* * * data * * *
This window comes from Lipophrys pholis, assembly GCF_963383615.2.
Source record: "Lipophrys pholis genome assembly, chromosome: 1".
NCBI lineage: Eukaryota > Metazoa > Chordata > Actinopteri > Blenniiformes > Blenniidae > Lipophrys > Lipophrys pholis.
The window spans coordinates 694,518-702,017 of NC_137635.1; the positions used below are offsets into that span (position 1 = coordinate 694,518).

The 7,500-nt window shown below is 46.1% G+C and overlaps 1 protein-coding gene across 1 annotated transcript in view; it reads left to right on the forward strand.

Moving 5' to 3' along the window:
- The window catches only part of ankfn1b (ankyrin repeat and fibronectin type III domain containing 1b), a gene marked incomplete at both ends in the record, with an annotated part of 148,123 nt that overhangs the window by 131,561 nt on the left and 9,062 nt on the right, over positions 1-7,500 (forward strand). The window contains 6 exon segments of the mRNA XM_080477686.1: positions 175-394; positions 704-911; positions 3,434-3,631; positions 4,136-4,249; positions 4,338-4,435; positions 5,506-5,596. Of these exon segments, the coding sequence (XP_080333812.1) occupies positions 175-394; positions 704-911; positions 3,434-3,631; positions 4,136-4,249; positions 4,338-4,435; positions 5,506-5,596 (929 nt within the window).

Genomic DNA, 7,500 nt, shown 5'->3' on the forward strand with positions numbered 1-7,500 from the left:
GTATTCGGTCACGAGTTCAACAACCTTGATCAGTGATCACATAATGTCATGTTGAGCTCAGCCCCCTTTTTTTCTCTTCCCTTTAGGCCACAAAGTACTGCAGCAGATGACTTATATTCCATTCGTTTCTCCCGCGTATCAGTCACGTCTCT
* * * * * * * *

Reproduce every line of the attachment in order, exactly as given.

This window comes from Lipophrys pholis, assembly GCF_963383615.2.
Source record: "Lipophrys pholis genome assembly, chromosome: 1".
NCBI lineage: Eukaryota > Metazoa > Chordata > Actinopteri > Blenniiformes > Blenniidae > Lipophrys > Lipophrys pholis.
The window spans coordinates 694,518-702,017 of NC_137635.1; the positions used below are offsets into that span (position 1 = coordinate 694,518).

The 7,500-nt window shown below is 46.1% G+C and overlaps 1 protein-coding gene across 1 annotated transcript in view; it reads left to right on the forward strand.

Moving 5' to 3' along the window:
- The window catches only part of ankfn1b (ankyrin repeat and fibronectin type III domain containing 1b), a gene marked incomplete at both ends in the record, with an annotated part of 148,123 nt that overhangs the window by 131,561 nt on the left and 9,062 nt on the right, over positions 1-7,500 (forward strand). The window contains 6 exon segments of the mRNA XM_080477686.1: positions 175-394; positions 704-911; positions 3,434-3,631; positions 4,136-4,249; positions 4,338-4,435; positions 5,506-5,596. Of these exon segments, the coding sequence (XP_080333812.1) occupies positions 175-394; positions 704-911; positions 3,434-3,631; positions 4,136-4,249; positions 4,338-4,435; positions 5,506-5,596 (929 nt within the window).

Genomic DNA, 7,500 nt, shown 5'->3' on the forward strand with positions numbered 1-7,500 from the left:
GTATTCGGTCACGAGTTCAACAACCTTGATCAGTGATCACATAATGTCATGTTGAGCTCAGCCCCCTTTTTTTCTCTTCCCTTTAGGCCACAAAGTACTGCAGCAGATGACTTATATTCCATTCGTTTCTCCCGCGTATCAGTCACGTCTCT